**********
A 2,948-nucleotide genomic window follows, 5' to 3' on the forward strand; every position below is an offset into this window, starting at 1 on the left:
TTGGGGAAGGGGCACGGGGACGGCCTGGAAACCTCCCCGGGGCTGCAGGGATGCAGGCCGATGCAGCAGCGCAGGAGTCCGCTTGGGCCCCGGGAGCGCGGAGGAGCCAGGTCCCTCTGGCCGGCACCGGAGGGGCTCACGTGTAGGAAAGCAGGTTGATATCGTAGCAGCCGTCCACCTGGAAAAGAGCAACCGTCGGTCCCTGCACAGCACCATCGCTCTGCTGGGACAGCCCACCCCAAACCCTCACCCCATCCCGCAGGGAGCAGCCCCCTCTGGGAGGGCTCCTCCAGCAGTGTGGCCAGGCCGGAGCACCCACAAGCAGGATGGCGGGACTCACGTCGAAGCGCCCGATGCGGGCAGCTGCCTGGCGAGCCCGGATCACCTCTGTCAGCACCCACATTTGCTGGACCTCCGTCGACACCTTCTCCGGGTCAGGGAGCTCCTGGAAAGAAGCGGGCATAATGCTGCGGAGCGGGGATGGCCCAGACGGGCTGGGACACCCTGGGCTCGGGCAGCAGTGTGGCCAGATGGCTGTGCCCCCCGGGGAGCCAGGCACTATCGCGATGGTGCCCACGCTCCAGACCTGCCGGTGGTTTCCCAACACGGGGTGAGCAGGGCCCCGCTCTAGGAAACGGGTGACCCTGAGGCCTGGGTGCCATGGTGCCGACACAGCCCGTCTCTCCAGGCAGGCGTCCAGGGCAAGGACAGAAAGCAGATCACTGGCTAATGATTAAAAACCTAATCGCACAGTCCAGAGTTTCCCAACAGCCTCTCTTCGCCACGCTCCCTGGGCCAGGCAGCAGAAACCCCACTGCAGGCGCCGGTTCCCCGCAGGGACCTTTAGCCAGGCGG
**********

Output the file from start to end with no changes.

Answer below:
A 2,948-nucleotide genomic window follows, 5' to 3' on the forward strand; every position below is an offset into this window, starting at 1 on the left:
TTGGGGAAGGGGCACGGGGACGGCCTGGAAACCTCCCCGGGGCTGCAGGGATGCAGGCCGATGCAGCAGCGCAGGAGTCCGCTTGGGCCCCGGGAGCGCGGAGGAGCCAGGTCCCTCTGGCCGGCACCGGAGGGGCTCACGTGTAGGAAAGCAGGTTGATATCGTAGCAGCCGTCCACCTGGAAAAGAGCAACCGTCGGTCCCTGCACAGCACCATCGCTCTGCTGGGACAGCCCACCCCAAACCCTCACCCCATCCCGCAGGGAGCAGCCCCCTCTGGGAGGGCTCCTCCAGCAGTGTGGCCAGGCCGGAGCACCCACAAGCAGGATGGCGGGACTCACGTCGAAGCGCCCGATGCGGGCAGCTGCCTGGCGAGCCCGGATCACCTCTGTCAGCACCCACATTTGCTGGACCTCCGTCGACACCTTCTCCGGGTCAGGGAGCTCCTGGAAAGAAGCGGGCATAATGCTGCGGAGCGGGGATGGCCCAGACGGGCTGGGACACCCTGGGCTCGGGCAGCAGTGTGGCCAGATGGCTGTGCCCCCCGGGGAGCCAGGCACTATCGCGATGGTGCCCACGCTCCAGACCTGCCGGTGGTTTCCCAACACGGGGTGAGCAGGGCCCCGCTCTAGGAAACGGGTGACCCTGAGGCCTGGGTGCCATGGTGCCGACACAGCCCGTCTCTCCAGGCAGGCGTCCAGGGCAAGGACAGAAAGCAGATCACTGGCTAATGATTAAAAACCTAATCGCACAGTCCAGAGTTTCCCAACAGCCTCTCTTCGCCACGCTCCCTGGGCCAGGCAGCAGAAACCCCACTGCAGGCGCCGGTTCCCCGCAGGGACCTTTAGCCAGGCGG